CHICAGO- First Lady Patti Blagojevich today underscored the importance of parents getting involved in their children’s education from the earliest stages, as she spoke at the Now You’re Talking! The Story of How Children Acquire Language Exhibit Opening at the Chicago Children’s Museum.
“I am pleased to participate in the opening of Now You’re Talking! The Story of How Children Acquire Language,” said Mrs. Blagojevich. “One of my most important goals as First Lady of Illinois is to educate parents on the importance of early childhood education and childhood literacy. The Now You’re Talking! Exhibit clearly illustrates the importance of early learning and language acquisition in children, as well as the vital role parents play in this process.”
The exhibit, presented in English and Spanish, employs engaging interactive and documentary techniques to tell the story of how children acquire language. It places particular emphasis on the enabling role caregivers play in the process. The exhibit was created in collaboration with the leading early childhood graduate school Erikson Institute, and was funded with generous support from the McCormick Tribune Foundation’s Partners Aligned for Literacy Program.
Now You’re Talking! The Story of How Children Acquire Language reinforces the importance of the caregiver-child relationship in language development, and provides exhibit elements that are engaging to children as well as adults. Visitors can learn the process through which language is acquired by participating in activities, as well as listening in on real conversations between parents and children. Speech bubbles, stories, quizzes, cartoons, games, and graphics are used to create an engaging and interactive environment. Model strategies for caregivers to help children in the language learning process are provided throughout the exhibit. The main goals of the exhibit are:
· To emphasize the ability of babies and young children to learn language
· To understand the critical relationship between children’s ability to learn language and their caregiver’s use of language
· To recognize how caregivers enable the learning of language
· To recognize the connection between language learning and literacy
The importance of childhood literacy is a focal point of the exhibit. Language acquisition is the first key step in learning to read. Language acquisition depends on the ability to hear and distinguish the sounds in words, learning new words, learning to put words together, and becoming comfortable with the forms language takes in books. The significance of reading is integrated into each section of the exhibit, as are messages about the connection between language acquisition and literacy. Books appropriate for children of different ages and at different stages of the language learning process are featured throughout the exhibit, as are resources to help caregivers reinforce early literacy skills.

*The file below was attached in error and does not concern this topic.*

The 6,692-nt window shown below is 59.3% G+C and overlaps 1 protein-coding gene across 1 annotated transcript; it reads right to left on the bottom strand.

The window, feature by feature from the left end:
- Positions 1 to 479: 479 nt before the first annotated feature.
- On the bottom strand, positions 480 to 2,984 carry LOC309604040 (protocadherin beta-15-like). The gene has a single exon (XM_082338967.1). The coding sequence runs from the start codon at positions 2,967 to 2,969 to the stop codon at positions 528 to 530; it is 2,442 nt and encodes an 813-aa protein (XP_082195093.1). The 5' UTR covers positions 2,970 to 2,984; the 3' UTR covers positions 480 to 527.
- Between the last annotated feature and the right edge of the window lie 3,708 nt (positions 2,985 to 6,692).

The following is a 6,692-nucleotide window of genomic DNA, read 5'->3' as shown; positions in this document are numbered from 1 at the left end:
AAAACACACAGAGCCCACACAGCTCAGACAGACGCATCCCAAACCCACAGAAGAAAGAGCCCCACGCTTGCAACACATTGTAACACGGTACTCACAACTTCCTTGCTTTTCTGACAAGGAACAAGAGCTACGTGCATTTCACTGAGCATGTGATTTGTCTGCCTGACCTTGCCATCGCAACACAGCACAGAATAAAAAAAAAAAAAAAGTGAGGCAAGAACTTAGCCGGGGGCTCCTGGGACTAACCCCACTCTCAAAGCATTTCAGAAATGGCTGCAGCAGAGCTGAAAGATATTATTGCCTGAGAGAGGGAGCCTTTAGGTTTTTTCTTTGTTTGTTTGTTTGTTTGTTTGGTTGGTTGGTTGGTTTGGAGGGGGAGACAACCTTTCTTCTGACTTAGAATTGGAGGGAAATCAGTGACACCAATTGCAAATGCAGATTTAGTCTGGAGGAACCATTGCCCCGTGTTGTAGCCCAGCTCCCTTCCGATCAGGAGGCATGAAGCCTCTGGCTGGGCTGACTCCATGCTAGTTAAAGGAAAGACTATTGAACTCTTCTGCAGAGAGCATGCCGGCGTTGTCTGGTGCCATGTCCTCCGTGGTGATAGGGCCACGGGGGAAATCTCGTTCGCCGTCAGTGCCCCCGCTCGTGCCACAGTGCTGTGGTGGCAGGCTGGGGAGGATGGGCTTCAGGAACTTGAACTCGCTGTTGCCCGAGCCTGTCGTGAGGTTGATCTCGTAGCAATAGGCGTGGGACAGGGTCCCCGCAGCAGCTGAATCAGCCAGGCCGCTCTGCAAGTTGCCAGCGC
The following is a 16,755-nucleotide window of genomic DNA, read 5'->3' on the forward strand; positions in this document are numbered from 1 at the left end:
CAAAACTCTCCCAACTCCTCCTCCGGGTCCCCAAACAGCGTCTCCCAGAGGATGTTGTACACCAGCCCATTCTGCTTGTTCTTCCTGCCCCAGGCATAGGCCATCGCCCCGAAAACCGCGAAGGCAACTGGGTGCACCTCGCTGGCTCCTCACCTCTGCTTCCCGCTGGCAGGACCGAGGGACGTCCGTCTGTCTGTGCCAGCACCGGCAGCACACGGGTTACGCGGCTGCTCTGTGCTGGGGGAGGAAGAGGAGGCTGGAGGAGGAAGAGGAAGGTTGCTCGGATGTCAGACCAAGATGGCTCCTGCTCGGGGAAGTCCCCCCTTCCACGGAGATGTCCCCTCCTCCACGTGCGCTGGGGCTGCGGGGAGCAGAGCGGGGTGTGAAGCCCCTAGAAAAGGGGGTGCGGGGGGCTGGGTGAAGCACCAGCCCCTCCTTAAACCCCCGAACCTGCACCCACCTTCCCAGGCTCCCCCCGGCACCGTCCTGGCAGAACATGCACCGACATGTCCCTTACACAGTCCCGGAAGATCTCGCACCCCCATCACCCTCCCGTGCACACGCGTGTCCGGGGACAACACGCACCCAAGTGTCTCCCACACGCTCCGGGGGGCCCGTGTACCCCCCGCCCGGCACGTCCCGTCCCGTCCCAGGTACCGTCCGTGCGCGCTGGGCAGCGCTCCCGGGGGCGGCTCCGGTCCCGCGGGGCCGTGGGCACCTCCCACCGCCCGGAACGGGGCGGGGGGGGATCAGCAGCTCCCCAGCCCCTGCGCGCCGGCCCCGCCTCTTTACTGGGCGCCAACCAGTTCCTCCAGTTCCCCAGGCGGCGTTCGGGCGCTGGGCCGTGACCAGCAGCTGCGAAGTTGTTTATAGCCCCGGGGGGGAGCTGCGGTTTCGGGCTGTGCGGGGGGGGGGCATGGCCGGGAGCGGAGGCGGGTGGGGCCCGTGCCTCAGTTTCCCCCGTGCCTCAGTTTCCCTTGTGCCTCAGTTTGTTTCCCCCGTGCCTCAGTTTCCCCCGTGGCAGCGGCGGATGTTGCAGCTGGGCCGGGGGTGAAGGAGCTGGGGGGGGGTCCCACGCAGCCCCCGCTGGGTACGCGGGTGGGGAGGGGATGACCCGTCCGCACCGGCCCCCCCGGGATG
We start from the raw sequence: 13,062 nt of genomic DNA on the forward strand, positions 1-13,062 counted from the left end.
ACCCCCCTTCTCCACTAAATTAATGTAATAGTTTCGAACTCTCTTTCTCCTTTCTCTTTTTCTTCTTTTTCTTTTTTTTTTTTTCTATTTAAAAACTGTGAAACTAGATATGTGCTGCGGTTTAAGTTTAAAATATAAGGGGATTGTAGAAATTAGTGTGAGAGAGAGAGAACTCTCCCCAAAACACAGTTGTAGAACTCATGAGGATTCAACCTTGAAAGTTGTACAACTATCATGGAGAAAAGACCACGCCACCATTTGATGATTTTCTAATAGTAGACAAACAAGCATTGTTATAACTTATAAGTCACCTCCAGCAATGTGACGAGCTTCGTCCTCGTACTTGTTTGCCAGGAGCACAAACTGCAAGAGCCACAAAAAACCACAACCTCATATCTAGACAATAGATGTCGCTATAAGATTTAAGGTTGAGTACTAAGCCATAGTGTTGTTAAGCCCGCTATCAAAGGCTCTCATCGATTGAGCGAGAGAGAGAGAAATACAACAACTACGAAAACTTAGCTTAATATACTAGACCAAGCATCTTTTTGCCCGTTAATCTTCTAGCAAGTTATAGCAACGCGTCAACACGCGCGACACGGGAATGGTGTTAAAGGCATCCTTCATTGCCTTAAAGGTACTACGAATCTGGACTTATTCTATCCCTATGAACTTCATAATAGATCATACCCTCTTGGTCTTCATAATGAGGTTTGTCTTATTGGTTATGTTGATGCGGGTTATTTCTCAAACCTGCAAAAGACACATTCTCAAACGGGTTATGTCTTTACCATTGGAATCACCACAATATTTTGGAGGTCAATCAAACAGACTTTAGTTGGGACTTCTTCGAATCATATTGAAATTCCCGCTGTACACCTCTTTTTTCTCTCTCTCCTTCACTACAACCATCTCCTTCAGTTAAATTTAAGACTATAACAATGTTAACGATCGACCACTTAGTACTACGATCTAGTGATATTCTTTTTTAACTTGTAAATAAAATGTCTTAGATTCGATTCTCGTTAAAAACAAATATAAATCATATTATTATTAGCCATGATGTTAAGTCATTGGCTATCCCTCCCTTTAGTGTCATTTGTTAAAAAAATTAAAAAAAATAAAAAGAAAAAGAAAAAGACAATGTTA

As visitors progress through the exhibit they will encounter four interactive areas, each one designed to represent an aspect of a child’s language acquisition process. The areas focus on speech, vocabulary, grammar, discourse, and literacy. The first area, “Baby Talk,” allows visitors to examine how speech, facial indicators, and body movements differ when an adult speaks to a baby as opposed to another adult. The area features a video playing of a father speaking to his infant son in both English and Spanish. The video shows the impact of his speech on the baby’s language development.
The next area, “Words, Words, Words” focuses on a child’s first words and increasing vocabulary. It emphasizes the idea that new words are learned through both hearing them used, and then using them on one’s own. Visitors can read from a mobile of first words hanging overhead, and contribute to the exhibit by documenting their own child’s first words.
The “Talking by the Rules” area uses interactive tools and games to help parents understand how children learn nouns and verbs, and provides parents with guidance on how to use positive reinforcement to correct children’s developing speech patterns.
In “Consider the Possibilities,” visitors are encouraged to explore multiple scenarios where parents and children talk to one another. They can visit the Conversation Station to
develop new ideas on how to spark conversations with young children on different topics of conversation. The area includes a “living room” where families can enjoy numerous books available for them to read. They can also explore a large selection of baby books, and materials authored by children and parents.
Childhood literacy is an issue particularly important to Mrs. Blagojevich. In February, The First Lady launched “The Children’s Reading Club” literacy initiative to encourage parents to read with their children. “The Children’s Reading Club” consists of a recommended reading list of books the First Lady and her daughters enjoy reading at home. Each month, the First Lady selects a featured book that she believes children, as well as their parents, will enjoy. May’s book selection is The Adventures of Tom Sawyer by Mark Twain. Previous book selections include In their own words: Abraham Lincoln by George Sullivan, The Tale of Despereaux by Kate DiCamillo, and Charlotte’s Web by E.B. White. Each month’s book selection is featured on the First Lady’s website, http://www.illinois.gov/firstlady.